Hypertension can damage the blood vessels in your eyes, as well. This condition is called hypertensive retinopathy. It can potentially lead to double vision, headaches, and even vision loss. High blood pressure also puts you at risk for damage to eye nerves and blockages in the blood vessels that deliver blood to the eyes.

Lifestyle changes can help

Treatment for high blood pressure usually starts with monitoring your blood pressure regularly. Your HCP can do this with a simple test in their office. You can also do it from home or, in many cases, at a local pharmacy.

To start bringing down your numbers, changes to diet and exercise are typically recommended. Your HCP can create a plan tailored for you to lower blood pressure and improve the effectiveness of other treatments.

“We’ve seen a number of people who have successfully lost weight and their blood pressure gets much better,” says Miller. “And we ask people to limit sodium because eating too much sodium increases water retention and blood pressure.”

The most common lifestyle changes HCPs recommend include:

  • Following a well-balanced, low-salt eating plan like the DASH Diet
  • Reducing the amount of alcohol you drink
  • Getting regular exercise
  • Taking steps to manage stress
  • Maintaining a healthy body weight

The AHA recommends limiting your sodium intake to 2,300 milligrams (mg) per day, roughly equivalent to 1 teaspoon of salt. To control or prevent hypertension, some people may need to consume less than this, around 1,500 mg per day or less.

Treatment may involve medication

For some people, diet and exercise might not be enough to reduce elevated blood pressure. “Most people need medication,” Miller notes.

Drug treatment for hypertension usually consists of one or more medications, such as ACE inhibitors, angiotensin II receptor blockers, calcium channel blockers, and diuretics.

The bottom line on blood pressure

High blood pressure can develop with no outward symptoms. That means it’s crucial to make regular visits to an HCP and routine blood pressure checks a part of your overall health strategy. The good news is that even if your blood pressure is high, there are plenty of medication and lifestyle-based treatments for hypertension that may help.

Article sources open article sources

Centers for Disease Control and Prevention. Facts About Hypertension. Page last reviewed July 6, 2023.
American Heart Association. The Facts About High Blood Pressure. Page last reviewed May 25, 2023.
Mayo Clinic. High blood pressure (hypertension). September 15, 2022.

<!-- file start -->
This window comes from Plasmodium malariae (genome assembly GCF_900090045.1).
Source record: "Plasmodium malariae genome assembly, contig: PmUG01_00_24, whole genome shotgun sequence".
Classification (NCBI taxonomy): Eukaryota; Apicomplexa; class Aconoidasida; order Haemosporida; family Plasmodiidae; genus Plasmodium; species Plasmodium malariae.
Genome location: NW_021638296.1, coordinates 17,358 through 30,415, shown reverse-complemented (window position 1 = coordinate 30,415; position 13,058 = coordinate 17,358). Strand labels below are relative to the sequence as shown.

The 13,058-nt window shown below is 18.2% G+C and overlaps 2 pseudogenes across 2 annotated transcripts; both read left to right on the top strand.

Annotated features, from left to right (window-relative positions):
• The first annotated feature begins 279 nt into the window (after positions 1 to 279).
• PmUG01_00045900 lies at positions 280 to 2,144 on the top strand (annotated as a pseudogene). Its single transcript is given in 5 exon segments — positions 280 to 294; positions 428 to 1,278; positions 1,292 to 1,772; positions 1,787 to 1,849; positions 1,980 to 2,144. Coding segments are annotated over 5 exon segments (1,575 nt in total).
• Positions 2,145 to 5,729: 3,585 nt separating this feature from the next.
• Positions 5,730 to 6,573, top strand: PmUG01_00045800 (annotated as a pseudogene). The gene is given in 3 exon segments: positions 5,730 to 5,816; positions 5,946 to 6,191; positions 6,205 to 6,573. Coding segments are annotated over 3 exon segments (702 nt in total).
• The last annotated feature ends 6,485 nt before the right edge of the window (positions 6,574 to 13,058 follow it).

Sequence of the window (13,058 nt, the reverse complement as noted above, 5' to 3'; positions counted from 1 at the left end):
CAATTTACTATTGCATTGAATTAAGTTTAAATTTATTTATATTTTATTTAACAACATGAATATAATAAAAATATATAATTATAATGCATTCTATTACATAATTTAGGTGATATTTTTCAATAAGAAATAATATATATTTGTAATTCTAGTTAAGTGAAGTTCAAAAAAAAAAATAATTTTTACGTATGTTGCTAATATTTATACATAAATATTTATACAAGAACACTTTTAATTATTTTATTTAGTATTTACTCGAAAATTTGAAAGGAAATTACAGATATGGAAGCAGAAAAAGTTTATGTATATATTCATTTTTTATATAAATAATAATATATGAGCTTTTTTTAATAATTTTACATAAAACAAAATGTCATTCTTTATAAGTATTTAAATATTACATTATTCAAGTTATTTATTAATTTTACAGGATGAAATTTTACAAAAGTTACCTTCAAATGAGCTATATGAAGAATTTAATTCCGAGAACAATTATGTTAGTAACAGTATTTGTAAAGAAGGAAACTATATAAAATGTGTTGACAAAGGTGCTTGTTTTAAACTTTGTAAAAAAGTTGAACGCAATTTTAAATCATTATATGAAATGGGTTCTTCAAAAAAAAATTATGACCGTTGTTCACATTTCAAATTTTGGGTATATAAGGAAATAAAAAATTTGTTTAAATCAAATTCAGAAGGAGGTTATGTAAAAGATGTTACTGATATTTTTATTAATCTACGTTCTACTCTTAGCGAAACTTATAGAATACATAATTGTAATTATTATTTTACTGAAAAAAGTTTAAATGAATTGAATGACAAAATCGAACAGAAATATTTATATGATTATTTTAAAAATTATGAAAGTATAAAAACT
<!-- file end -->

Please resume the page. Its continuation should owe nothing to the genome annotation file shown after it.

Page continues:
Centers for Disease Control and Prevention. High Blood Pressure Symptoms and Causes. Page last reviewed May 18, 2021.
Lopez-Jimenez, Francisco. Blood pressure: Does it have a daily pattern? Mayo Clinic. Accessed on July 26, 2023.
Armstrong S, Bain JR, Crawford M, et al. Disrupted circadian rhythm in catecholamines in youth-onset type 2 diabetes. Journal of the Endocrine Society. 2022;6(1):A613-A614.
Cleveland Clinic. White Coat Syndrome. Page last reviewed August 3, 2022.
Poznyak AV, Sadykhov NK, Kartuesov AG, et al. Hypertension as a risk factor for atherosclerosis: Cardiovascular risk assessment. Front Cardiovasc Med. 2022 Aug 22;9:959285.
American Heart Association. Understanding Blood Pressure Readings. Page last reviewed May 30, 2023.
National Institute of Diabetes and Digestive and Kidney Diseases. High Blood Pressure & Kidney Disease. Page last reviewed March 2020.
Centers for Disease Control and Prevention. The Surprising Link Between Chronic Kidney Disease, Diabetes, and Heart Disease. Page last reviewed July 12, 2022.
Mayo Clinic. High blood pressure dangers: Hypertension’s effects on your body. January 14, 2022.
Kim, Judy E. Hypertensive Retinopathy. American Academy of Ophthalmology. Page last reviewed July 26, 2023.
Johns Hopkins Medicine. Hypertension: What you need to know as you age. Accessed on July 27, 2023.
Centers for Disease Control and Prevention. Know Your Risk for High Blood Pressure. Page last reviewed March 17, 2023.
American Heart Association. Changes You Can Make to Manage High Blood Pressure. Page last reviewed June 1, 2023.
American Heart Association. What You Should Know About Blood Pressure Medications. Page last reviewed June 5, 2023.
American Heart Association. Shaking the Salt Habit to Lower High Blood Pressure. Page last reviewed June 1, 2023.